Theo’s Last Miracle

theozTheo was a mountain of a dog.  The vet  decided he was half Great Pyrenees and half Chow. When Jack first adopted him he was a very dangerous dog and bit any one who approached, especially if they wanted a hug.

But Theo lived a long time, especially for such a big guy, and slowed down over the years. The last person he bit was a roofer who didn’t stop when Theo barked (he only gave one warning, if you stopped… he stopped. If you tried to move past him…….).  I got home after work around six and the roofer was still on the roof waiting. He wouldn’t come down until I put Theo in the house.  Fortunately, the roofer had on two pairs of  jeans and Theo had very few teeth left.

Like most people, I waited too long to take Theo to the vet to have him put to sleep. The last year of his life (he was 13 years old and 125 pounds) he didn’t move much, smelled bad, every thing hurt and he didn’t even enjoy chasing cars as they left the drive way.

On a Saturday morning I decided it was time.  He was so old he couldn’t get in the back of the truck anymore, so we built a ramp and pushed him up. Once in place he was so happy because rides were always his favorite. As usual when we drove through town people smiled and pointed at Theo because he looked magnificent, massive and regal as though holding court. He loved the adoration of the people.

I cried the entire ten miles, but Theo was in a great mood.  After parking the truck at the vets office, I started to grab our make shift ramp but Theo did something he hadn’t done in five years. He bolted over the back of the tail gait, his enormous body was completely airborne! Then he trotted to me so I could pick up his leash.

Theo pawed the door twice anxious to go inside. He generally didn’t like going to the vet’s office but today he was ready to roll.  I was told by the nurse we would have to wait a few minutes so we walked outside.  I was sniveling, wiping my face on my sleeve and telling my dog how much I loved him. But Theo was unimpressed by my misery.

theoz 2There was a little creek next to the parking lot and for the first time in ten years Theo wanted to play in the water, like a stupid puppy. We had taken this dog to the lake and to creeks countless times over the years and he HATED getting wet.  He would do anything to avoid even getting his saucer sized paws damp. But today was different. My tears had stopped because of Theo’s shocking behavior. He was giddy with joy. He smacked at the water then started biting the bubbles he created.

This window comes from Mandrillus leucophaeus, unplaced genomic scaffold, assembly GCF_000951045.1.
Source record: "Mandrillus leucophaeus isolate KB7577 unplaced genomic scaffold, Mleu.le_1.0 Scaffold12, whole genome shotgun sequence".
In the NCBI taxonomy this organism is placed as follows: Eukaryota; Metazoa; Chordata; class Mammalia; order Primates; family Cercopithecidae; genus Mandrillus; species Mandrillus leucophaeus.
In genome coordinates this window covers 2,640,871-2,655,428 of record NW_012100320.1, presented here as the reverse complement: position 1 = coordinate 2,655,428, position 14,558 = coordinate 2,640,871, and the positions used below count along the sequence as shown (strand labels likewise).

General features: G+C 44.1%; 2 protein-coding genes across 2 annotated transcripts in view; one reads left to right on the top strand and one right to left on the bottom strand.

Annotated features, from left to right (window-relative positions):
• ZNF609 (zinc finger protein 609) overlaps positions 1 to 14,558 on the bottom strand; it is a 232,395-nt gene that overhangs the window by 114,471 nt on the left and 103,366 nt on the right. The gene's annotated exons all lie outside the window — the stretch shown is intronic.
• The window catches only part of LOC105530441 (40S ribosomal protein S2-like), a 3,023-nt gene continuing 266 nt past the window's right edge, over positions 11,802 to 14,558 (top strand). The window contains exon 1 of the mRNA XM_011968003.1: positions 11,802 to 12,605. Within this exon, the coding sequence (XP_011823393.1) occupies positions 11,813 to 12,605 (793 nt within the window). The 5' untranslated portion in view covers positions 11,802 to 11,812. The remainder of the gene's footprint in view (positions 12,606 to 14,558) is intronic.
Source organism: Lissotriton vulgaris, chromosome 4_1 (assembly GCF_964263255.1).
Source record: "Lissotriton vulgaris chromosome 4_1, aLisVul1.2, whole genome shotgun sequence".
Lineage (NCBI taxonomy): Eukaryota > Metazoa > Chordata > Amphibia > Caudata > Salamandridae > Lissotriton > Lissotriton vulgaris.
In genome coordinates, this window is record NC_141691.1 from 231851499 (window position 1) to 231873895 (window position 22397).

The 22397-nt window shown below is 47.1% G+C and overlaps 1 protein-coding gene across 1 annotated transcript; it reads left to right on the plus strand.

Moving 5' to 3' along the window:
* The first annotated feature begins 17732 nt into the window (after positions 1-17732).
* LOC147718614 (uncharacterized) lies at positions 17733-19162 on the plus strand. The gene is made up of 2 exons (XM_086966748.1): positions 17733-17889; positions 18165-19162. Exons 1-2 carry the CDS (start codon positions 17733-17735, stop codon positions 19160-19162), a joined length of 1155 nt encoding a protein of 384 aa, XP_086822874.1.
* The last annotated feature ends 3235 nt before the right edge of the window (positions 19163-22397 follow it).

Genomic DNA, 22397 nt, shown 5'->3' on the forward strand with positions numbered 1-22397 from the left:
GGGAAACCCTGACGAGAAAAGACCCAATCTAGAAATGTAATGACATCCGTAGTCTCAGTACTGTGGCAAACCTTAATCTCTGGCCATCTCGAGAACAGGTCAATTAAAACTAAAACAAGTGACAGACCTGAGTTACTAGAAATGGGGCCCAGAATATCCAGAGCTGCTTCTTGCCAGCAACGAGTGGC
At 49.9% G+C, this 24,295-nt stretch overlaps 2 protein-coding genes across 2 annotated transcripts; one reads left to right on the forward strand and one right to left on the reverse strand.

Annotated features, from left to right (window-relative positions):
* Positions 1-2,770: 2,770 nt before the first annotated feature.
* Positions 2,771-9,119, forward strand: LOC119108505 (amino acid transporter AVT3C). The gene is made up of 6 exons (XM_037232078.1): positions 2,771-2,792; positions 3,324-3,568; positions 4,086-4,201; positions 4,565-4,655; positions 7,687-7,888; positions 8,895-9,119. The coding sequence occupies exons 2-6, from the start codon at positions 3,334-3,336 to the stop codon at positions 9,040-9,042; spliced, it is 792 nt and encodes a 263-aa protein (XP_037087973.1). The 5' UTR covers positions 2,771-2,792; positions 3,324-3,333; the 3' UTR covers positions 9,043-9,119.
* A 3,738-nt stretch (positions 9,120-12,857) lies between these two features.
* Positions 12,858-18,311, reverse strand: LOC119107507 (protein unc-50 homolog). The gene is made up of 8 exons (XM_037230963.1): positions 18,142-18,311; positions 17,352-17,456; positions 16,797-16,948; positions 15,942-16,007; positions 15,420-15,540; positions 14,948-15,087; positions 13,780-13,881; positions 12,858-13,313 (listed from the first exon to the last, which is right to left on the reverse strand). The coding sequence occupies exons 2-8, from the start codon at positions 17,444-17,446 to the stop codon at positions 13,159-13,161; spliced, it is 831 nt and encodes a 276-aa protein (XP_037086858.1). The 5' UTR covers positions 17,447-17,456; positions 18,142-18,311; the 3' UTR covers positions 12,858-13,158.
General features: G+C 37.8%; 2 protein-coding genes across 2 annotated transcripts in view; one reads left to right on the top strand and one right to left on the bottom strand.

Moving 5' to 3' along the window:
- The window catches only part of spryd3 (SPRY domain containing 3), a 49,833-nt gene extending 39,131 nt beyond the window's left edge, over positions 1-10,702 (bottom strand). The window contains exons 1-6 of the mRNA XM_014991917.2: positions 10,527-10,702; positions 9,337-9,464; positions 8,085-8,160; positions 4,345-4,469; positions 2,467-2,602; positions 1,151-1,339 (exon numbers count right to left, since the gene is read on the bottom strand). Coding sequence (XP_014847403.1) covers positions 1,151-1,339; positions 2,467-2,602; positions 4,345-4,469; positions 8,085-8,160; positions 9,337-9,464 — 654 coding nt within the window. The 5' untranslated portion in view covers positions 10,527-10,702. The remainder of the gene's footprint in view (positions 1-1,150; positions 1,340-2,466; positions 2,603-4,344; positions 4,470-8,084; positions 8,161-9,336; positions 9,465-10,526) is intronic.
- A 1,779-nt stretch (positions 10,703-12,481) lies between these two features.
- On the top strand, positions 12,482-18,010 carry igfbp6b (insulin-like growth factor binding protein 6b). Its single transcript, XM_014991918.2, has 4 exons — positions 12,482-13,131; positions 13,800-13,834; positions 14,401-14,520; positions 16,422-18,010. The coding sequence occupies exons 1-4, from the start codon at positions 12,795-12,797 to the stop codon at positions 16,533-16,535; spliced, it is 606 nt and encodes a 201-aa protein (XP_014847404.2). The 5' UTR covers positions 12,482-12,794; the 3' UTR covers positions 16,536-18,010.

“We’re ready for you, Ms. Hampo,” the nurse called and Theo literally charged  the building, nearly dislocating my arm. He bulldozed past the nurse and went straight into the examining room.  I started crying again as I knelt down I held his huge red head in my hands, looked him in the eye and knew he knew exactly where he was going and this was Theo’s best day ever.

(As always I love love love your comments and if you like Hampoland and know an agent or publisher…..)

Just A Little Drug Deal

granger and kidsWhen I was in labor with Lex, eighteen years ago, my brother Granger came to town.  He picked up Mary and Jack from the elementary school and brought them to the hospital.  But on the way, he stopped at a fairly shady hotel/motel.  He ran into a room for just a few minutes, then got the kids some ice cream and came on up to the hospital.  Yes, Granger had to take care of a little business, it was just a tiny drug deal, before coming up to the hospital. But that was Granger, brilliant, magical but undeterred by the constraints of society or the laws of the land. This picture is from that day, in the hospital.

I lost years, on and off, being mad or offended by Granger. He always said the wrong things, I thought. He told me to ask his ex-wife how to get rid of my crows feet, he showed up two hours late for Thanksgiving dinner, he showed up two days late for Christmas. He told me our family was “redneck white trash perfection”. And teased me for being uninformed because I didn’t listen to NPR.  When I was ten he left me in his apartment with his dog and a loaded gun and told me not to answer the door. He fought with my mom (back then I didn’t know why, now I kinda get it).

I lost time with him because he made me mad because he didn’t act the way I thought he should. Instead he was Granger. I never doubted he loved me, but he hurt my feelings and made me furious.